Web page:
And for now, that's enough.




Tuesday, January 23, 2018

Fitting it all in....

The new school year is upon us and off and running! I can hardly believe that we are already in the new year!

This year, thankfully, I am able to ease up on the new curriculum and do what I know is best for students. This is and was AMAZING news! Last year my department was given new curriculum and told to follow pretty closely....I am thankful we have been given some leeway. More about that struggle here. 

Although I get to bring back some #eduawesome stuff, I still am lacking the amount of time I have had just two years ago. So I feel as though I am back to the drawing board, AGAIN. How do I teach all I need to in just fifty-five minutes when I used to have eighty-eight?

Our new curriculum is missing grammar and writing. I tried to supplement last year as much as I can. It's difficult as English is one subject, and then literature is another; that is how I used to break down my block periods. Now I have to find a way to bring in the grammar and writing throughout the readings. That shouldn't be difficult, and yet it very much is.

I feel that my seventh graders (and looking at the dismal scores I just received) need a healthy dose of grammar and sentence structure. Doing grammar here and there when needed last year didn't work. Students, although they have had grammar throughout elementary school, don't always remember the rules or even what the parts of speech are. I use and LOVE 8 p*ARTS from Jon Corripo and Cheryl Morris, but once a week isn't cutting it. Plus, if a lesson runs over or the class needs more time on something, the first thing that is moved is grammar.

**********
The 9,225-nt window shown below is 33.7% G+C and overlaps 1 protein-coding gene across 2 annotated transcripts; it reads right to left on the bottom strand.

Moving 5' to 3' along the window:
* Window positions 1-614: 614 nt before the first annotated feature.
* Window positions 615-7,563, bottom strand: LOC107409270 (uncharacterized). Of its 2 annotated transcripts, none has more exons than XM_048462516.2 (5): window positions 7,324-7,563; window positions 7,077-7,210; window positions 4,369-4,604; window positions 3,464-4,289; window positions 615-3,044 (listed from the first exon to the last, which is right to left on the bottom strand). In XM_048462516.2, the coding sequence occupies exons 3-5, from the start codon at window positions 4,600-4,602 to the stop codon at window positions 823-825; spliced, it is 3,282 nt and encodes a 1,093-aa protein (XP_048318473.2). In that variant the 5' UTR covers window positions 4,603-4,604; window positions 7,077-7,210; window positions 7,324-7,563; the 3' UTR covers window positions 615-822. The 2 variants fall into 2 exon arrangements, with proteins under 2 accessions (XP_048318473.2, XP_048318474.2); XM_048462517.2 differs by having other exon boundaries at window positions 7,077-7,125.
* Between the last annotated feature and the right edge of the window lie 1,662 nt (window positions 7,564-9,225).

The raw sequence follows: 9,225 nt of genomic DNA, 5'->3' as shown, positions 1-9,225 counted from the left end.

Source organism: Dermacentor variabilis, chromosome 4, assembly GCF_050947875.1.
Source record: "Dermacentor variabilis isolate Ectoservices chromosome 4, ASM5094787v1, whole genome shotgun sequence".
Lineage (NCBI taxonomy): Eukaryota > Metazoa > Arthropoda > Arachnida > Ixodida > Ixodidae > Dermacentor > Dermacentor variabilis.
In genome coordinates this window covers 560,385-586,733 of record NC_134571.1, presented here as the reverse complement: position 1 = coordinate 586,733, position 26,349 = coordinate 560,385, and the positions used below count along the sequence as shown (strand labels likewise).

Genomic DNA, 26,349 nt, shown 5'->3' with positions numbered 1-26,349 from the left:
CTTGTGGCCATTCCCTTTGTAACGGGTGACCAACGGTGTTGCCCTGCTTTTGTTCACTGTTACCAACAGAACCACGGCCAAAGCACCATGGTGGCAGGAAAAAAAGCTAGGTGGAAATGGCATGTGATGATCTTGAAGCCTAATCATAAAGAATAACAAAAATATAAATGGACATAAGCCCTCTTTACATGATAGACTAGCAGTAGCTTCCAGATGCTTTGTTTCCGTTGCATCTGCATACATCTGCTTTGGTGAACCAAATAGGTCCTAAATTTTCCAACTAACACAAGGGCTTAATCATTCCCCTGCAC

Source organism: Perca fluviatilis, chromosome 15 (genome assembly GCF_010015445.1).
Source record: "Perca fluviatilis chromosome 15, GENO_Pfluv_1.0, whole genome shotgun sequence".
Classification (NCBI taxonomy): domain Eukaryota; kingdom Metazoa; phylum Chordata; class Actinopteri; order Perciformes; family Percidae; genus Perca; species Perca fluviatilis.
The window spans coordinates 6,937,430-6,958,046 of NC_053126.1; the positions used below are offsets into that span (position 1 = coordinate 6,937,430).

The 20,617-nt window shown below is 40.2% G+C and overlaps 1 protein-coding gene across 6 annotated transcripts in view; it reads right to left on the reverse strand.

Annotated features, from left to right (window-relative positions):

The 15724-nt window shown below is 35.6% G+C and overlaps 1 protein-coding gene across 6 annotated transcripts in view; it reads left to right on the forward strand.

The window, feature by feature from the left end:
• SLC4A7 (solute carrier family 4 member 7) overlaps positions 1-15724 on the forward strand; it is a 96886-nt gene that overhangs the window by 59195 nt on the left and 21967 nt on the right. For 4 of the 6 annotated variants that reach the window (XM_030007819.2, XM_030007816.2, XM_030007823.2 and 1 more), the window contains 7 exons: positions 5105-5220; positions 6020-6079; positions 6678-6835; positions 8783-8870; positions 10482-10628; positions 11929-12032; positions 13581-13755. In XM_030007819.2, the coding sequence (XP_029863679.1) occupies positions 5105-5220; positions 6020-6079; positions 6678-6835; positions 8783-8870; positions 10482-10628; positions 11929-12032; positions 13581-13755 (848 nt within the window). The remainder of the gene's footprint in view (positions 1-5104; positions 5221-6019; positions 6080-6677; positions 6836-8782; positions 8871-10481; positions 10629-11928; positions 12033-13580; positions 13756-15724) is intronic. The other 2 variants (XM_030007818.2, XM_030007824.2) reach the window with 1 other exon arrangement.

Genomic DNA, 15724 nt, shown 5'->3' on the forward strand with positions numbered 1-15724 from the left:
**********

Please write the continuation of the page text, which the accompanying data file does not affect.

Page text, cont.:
So how do I do it?

I had to reach out to my AMAZING PLN on Voxer.

I seriously love the ELA peeps on our Flipped Learning Voxer group. They are always inspiring, passionate, wonderful listeners, and full of perfect suggestions and advice. Without them and all of my PLN, I would be lost. They told me what I already knew.


As I am still struggling with fitting it all in. I had to ask my Voxer group "How do I fit grammar, writing, reading, research, listening and speaking all in one period?!"

They said:

You don't.

They are right. I don't. I put things together. Cover topics in multitudes. And perhaps the most important, I do what is BEST for my students.

But as we have entered 2018, I am STILL feeling stuck.

I am still struggling. 

It feels as if I am a brand new teacher all over again. I second guess myself, my lessons, and what I should do next. I keep thinking back to my incredibly low scores from this past year. I NEVER stress about scores! They are a moment in a student's life! But this year, they have crept into my brain, returning over and over stressing me out. They are a part of me know.

Ugh.

In moments like these, I am thankful that I can reach out. That I can talk to other educators that lift me up. Those that remind me that I can do this. That I have before and I will again. 

It's moments like these, that I know I will make it. Sure, it's difficult and I have been down on myself, but colleagues near and far are here helping me along. I have students that make me smile daily. And it is all my students, who remind me why I am here. For them.



Sunday, July 9, 2017

#ISTE17 - A Reflection

ISTE. 

The epitome of #eduawesome conferences. I have been following #ISTE and #NotAtISTE since I discovered Twitter was THE great connector for educators. 

This year, however, I was there. I got to go!